Why farmers must embrace organic agriculture — Experts
Scholars and other stakeholders in the agric sector have called on farmers to embrace organic agriculture to save the environment and also for healthy living.
While speaking during the General Assembly and inauguration of the National Steering Committees (NSC) of the Knowledge Cluster On Organic Agriculture (KCOA) in Ibadan, Oyo State, they maintained that organic agriculture practice prevents soil depletion, increases the income of farmers, and also capable of taking farmers out of penury.
Dr. Jude Obi of the Department of Soil Science, University of Uyo, Akwa Ibom State, assured that organic agriculture would ensure the safety of farmers and consumers, stimulate bumper harvest, protect the environment and create opportunities for farmers.
Obi said: “What we are doing today is to inaugurate the Steering Committee and empower them to do their work. There are different components that are concerned. The most important now is safety, because most of the things we consume using the conventional process don’t give us the safety we require.
“So, if we want to live healthy, if we want to have good lives and enjoy the good taste in our food, have a food product that doesn’t deteriorate fast after harvest, then we must go organic. If we must go organic we must convince the farmers to go organic. What we are telling farmers now is to embrace organic agriculture. It is for safety for farmers and consumers and bumper harvest, protect our environment. It eradicates poverty.”
On her part, a Professor of Food and Nutrition Security, Faculty of Agriculture, Nnamdi Azikwe University, Akwa, Anambra State, Mrs. Theresa Meludu believed that organic agriculture is safer than conventional farming. “It has high premium and it is what the international community is looking for now because they understand the health implications of the use of synthetic and chemicals.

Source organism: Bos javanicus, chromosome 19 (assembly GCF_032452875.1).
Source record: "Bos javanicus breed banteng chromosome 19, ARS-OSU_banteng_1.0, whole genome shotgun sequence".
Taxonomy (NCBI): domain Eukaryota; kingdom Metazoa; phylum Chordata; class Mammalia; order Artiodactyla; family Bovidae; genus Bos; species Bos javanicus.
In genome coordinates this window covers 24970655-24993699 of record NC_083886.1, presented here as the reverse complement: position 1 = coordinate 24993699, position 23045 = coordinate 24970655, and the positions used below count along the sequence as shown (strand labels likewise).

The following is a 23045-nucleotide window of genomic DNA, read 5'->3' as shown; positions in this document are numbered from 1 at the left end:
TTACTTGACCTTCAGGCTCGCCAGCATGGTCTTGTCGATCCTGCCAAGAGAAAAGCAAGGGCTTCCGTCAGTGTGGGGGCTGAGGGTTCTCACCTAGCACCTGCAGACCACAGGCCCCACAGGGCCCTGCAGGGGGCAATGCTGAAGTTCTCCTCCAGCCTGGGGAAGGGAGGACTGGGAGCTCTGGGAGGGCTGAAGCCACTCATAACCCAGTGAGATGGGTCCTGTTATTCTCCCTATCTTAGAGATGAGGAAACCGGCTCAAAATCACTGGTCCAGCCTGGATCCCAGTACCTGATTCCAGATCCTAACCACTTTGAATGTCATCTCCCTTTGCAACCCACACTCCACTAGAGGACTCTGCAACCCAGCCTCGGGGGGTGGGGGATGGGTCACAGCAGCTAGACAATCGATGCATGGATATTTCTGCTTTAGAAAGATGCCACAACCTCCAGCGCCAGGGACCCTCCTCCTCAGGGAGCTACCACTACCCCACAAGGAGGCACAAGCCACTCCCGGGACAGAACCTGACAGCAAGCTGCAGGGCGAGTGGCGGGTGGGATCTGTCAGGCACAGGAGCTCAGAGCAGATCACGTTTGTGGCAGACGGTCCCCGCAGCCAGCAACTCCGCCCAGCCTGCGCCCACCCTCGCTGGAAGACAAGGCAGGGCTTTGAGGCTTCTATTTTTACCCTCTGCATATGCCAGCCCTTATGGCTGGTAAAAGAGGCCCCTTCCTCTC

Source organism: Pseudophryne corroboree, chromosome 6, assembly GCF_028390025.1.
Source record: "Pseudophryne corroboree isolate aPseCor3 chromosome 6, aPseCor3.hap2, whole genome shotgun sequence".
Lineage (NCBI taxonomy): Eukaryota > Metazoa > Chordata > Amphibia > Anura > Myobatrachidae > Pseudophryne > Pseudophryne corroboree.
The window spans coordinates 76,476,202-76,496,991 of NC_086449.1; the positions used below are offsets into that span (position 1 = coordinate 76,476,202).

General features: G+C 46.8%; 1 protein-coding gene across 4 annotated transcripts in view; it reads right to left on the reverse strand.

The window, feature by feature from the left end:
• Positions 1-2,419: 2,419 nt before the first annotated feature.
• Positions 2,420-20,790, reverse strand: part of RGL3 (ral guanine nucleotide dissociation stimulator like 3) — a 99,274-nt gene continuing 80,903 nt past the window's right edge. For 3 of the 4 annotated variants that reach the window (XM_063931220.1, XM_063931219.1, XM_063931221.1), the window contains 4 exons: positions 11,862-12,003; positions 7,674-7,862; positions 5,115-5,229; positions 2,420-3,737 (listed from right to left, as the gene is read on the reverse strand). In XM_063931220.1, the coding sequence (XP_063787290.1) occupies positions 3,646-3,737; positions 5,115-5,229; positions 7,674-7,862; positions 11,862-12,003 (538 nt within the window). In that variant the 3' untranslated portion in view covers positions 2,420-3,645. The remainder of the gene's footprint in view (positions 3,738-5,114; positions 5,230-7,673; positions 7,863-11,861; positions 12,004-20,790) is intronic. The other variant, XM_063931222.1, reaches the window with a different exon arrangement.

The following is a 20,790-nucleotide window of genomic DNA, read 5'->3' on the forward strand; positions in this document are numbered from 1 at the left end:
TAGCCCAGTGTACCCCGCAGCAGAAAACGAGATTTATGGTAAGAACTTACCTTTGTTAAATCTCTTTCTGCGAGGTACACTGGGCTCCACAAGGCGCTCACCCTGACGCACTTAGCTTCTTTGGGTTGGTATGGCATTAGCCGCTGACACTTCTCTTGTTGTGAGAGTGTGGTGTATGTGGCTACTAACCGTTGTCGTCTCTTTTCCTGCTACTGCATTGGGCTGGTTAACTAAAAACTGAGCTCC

That is why we are encouraging our farmers to embrace organic agriculture.”
Prof. Wumi Ipinmoroti of Osun State University, College of Agriculture, who represented the Association of Organic Agriculture Practitioners of Nigeria
NOAN President, Prof. Victor Olowe said: “The purpose of organic agriculture is to get safe food to eat and distribute to consumers so that they can be healthy and have a premium price for what they produce. It is heartbreaking that farmers don’t get more income because they don’t quantify their labour. Everything goes middlemen. The off-takers just come and make the money. Organic agriculture eliminates that gap by encouraging premium pricing.”
On his part, Dr. Umar Umar Abdullahi of Agricultural Research Council of Nigeria, Abuja said: “If you look at the current situation in the country, the people gaining from agriculture are the off-takers. Organic agriculture will provide a good income for smallholder farmers. Ninety per cent of farmers are smallholders. Organic agriculture can give them a way out.”
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